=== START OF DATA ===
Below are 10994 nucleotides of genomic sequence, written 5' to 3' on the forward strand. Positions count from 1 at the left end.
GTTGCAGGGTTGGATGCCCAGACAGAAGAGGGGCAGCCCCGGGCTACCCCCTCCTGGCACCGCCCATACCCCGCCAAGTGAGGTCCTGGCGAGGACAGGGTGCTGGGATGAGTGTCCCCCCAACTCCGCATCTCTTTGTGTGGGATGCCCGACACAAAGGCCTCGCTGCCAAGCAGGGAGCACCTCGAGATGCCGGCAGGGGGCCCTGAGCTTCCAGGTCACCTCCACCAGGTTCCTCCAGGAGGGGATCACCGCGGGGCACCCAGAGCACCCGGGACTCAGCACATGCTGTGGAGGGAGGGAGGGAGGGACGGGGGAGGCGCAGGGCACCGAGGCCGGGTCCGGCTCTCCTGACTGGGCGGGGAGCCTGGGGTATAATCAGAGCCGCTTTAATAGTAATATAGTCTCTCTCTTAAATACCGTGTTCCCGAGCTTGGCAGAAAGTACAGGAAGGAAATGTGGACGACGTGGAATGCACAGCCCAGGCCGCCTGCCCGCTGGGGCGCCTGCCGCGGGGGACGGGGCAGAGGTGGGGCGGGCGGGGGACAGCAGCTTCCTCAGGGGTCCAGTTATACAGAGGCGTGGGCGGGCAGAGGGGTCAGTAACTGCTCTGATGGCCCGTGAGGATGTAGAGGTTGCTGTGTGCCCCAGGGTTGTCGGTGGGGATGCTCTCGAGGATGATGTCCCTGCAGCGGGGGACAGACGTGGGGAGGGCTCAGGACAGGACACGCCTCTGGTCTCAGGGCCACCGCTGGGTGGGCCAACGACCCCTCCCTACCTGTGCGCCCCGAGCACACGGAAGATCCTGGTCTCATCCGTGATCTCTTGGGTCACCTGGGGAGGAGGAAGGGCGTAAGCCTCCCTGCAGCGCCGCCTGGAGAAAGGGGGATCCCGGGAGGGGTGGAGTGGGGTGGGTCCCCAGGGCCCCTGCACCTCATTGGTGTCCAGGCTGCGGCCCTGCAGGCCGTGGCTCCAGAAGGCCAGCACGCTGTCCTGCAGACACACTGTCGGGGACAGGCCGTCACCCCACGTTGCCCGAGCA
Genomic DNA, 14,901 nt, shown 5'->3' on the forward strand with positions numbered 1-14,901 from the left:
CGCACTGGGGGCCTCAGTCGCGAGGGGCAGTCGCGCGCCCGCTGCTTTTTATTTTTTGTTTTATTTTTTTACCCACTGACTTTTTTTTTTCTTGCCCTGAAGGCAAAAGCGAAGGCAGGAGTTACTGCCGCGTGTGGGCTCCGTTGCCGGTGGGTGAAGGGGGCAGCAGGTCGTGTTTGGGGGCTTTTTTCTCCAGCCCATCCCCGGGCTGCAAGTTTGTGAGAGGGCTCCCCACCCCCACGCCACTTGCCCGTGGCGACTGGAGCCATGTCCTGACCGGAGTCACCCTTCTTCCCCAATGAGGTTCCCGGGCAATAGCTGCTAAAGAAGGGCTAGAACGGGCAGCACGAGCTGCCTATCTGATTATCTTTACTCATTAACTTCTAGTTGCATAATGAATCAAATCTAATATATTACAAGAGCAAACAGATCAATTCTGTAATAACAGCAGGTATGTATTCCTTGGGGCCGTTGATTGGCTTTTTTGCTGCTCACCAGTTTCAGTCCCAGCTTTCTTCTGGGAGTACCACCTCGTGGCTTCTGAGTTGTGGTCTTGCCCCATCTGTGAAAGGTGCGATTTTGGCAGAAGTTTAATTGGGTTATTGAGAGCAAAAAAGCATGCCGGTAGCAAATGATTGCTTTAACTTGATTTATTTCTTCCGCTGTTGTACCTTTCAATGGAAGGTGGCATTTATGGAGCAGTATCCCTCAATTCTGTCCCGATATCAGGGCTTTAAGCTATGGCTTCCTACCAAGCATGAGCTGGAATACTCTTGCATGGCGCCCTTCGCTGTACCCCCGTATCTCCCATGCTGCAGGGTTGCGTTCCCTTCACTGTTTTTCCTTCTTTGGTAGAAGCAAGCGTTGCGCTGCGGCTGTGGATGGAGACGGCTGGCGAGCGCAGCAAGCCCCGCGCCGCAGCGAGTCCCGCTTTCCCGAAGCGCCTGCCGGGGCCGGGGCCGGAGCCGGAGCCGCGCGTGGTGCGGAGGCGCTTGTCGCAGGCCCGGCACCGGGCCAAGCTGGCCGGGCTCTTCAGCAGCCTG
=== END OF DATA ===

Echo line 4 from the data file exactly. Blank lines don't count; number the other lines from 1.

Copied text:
CGCACTGGGGGCCTCAGTCGCGAGGGGCAGTCGCGCGCCCGCTGCTTTTTATTTTTTGTTTTATTTTTTTACCCACTGACTTTTTTTTTTCTTGCCCTGAAGGCAAAAGCGAAGGCAGGAGTTACTGCCGCGTGTGGGCTCCGTTGCCGGTGGGTGAAGGGGGCAGCAGGTCGTGTTTGGGGGCTTTTTTCTCCAGCCCATCCCCGGGCTGCAAGTTTGTGAGAGGGCTCCCCACCCCCACGCCACTTGCCCGTGGCGACTGGAGCCATGTCCTGACCGGAGTCACCCTTCTTCCCCAATGAGGTTCCCGGGCAATAGCTGCTAAAGAAGGGCTAGAACGGGCAGCACGAGCTGCCTATCTGATTATCTTTACTCATTAACTTCTAGTTGCATAATGAATCAAATCTAATATATTACAAGAGCAAACAGATCAATTCTGTAATAACAGCAGGTATGTATTCCTTGGGGCCGTTGATTGGCTTTTTTGCTGCTCACCAGTTTCAGTCCCAGCTTTCTTCTGGGAGTACCACCTCGTGGCTTCTGAGTTGTGGTCTTGCCCCATCTGTGAAAGGTGCGATTTTGGCAGAAGTTTAATTGGGTTATTGAGAGCAAAAAAGCATGCCGGTAGCAAATGATTGCTTTAACTTGATTTATTTCTTCCGCTGTTGTACCTTTCAATGGAAGGTGGCATTTATGGAGCAGTATCCCTCAATTCTGTCCCGATATCAGGGCTTTAAGCTATGGCTTCCTACCAAGCATGAGCTGGAATACTCTTGCATGGCGCCCTTCGCTGTACCCCCGTATCTCCCATGCTGCAGGGTTGCGTTCCCTTCACTGTTTTTCCTTCTTTGGTAGAAGCAAGCGTTGCGCTGCGGCTGTGGATGGAGACGGCTGGCGAGCGCAGCAAGCCCCGCGCCGCAGCGAGTCCCGCTTTCCCGAAGCGCCTGCCGGGGCCGGGGCCGGAGCCGGAGCCGCGCGTGGTGCGGAGGCGCTTGTCGCAGGCCCGGCACCGGGCCAAGCTGGCCGGGCTCTTCAGCAGCCTG